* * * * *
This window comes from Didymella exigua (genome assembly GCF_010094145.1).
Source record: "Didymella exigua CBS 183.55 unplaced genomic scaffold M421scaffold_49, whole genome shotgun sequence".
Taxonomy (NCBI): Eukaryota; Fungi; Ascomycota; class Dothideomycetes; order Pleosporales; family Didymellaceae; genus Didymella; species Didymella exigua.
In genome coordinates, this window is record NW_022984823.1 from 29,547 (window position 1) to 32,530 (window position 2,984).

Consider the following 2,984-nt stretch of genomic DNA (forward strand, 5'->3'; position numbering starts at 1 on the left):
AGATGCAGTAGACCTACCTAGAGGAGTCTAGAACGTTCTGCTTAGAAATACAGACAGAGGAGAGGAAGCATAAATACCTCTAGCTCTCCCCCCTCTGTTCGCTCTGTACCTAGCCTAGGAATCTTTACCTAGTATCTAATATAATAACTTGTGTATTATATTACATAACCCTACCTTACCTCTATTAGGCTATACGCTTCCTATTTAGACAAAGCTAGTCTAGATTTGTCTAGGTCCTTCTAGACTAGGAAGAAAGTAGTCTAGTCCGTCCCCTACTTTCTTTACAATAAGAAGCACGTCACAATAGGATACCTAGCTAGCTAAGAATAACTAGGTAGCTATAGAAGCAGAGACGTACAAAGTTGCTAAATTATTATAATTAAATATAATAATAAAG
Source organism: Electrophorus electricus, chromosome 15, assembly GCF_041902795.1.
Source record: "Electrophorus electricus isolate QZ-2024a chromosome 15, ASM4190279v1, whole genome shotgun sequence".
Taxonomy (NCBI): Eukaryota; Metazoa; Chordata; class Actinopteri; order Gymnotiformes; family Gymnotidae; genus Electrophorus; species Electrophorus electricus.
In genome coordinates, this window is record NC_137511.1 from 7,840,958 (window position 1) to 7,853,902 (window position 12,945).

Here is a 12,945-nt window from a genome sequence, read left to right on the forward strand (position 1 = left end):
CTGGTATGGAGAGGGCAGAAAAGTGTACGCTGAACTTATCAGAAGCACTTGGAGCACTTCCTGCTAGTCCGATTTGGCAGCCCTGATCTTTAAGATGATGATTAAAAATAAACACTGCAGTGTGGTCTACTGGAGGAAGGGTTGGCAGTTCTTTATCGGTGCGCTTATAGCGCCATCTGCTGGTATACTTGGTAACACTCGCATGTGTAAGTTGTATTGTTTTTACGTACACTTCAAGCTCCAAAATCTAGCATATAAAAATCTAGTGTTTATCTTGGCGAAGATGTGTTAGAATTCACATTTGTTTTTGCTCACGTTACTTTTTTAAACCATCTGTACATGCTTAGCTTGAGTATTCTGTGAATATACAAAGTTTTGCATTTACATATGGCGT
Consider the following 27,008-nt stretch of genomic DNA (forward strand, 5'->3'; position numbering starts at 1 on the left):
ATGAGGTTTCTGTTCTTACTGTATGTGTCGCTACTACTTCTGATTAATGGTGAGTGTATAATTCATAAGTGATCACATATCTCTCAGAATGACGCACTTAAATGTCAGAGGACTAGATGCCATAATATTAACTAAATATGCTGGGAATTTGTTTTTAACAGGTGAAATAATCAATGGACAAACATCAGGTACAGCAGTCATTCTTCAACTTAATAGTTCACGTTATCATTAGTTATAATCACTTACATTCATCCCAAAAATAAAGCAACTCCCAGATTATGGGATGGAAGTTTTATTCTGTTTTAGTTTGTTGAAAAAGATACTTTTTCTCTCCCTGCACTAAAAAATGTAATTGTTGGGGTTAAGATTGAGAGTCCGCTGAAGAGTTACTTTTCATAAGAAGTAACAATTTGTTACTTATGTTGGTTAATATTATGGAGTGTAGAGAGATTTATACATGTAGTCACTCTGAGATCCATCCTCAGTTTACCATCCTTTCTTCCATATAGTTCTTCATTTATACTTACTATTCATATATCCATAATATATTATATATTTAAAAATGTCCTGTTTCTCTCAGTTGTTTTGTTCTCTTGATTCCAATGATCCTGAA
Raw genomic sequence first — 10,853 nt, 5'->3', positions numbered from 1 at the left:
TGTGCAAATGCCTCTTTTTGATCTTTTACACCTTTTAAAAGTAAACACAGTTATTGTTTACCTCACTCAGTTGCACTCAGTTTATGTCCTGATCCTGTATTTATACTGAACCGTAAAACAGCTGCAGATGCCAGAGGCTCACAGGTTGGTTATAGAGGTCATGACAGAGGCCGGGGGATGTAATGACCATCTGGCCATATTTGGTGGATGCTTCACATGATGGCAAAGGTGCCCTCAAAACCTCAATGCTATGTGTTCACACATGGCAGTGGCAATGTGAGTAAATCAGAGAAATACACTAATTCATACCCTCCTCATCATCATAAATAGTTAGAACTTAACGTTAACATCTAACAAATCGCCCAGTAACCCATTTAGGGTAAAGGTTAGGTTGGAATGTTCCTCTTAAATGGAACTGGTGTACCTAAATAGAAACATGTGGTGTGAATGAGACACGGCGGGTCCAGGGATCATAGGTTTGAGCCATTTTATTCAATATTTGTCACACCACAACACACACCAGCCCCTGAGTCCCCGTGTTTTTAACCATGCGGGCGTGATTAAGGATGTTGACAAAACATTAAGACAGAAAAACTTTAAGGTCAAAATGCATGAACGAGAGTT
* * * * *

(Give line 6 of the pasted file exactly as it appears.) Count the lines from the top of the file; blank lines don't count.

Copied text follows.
AGATGCAGTAGACCTACCTAGAGGAGTCTAGAACGTTCTGCTTAGAAATACAGACAGAGGAGAGGAAGCATAAATACCTCTAGCTCTCCCCCCTCTGTTCGCTCTGTACCTAGCCTAGGAATCTTTACCTAGTATCTAATATAATAACTTGTGTATTATATTACATAACCCTACCTTACCTCTATTAGGCTATACGCTTCCTATTTAGACAAAGCTAGTCTAGATTTGTCTAGGTCCTTCTAGACTAGGAAGAAAGTAGTCTAGTCCGTCCCCTACTTTCTTTACAATAAGAAGCACGTCACAATAGGATACCTAGCTAGCTAAGAATAACTAGGTAGCTATAGAAGCAGAGACGTACAAAGTTGCTAAATTATTATAATTAAATATAATAATAAAG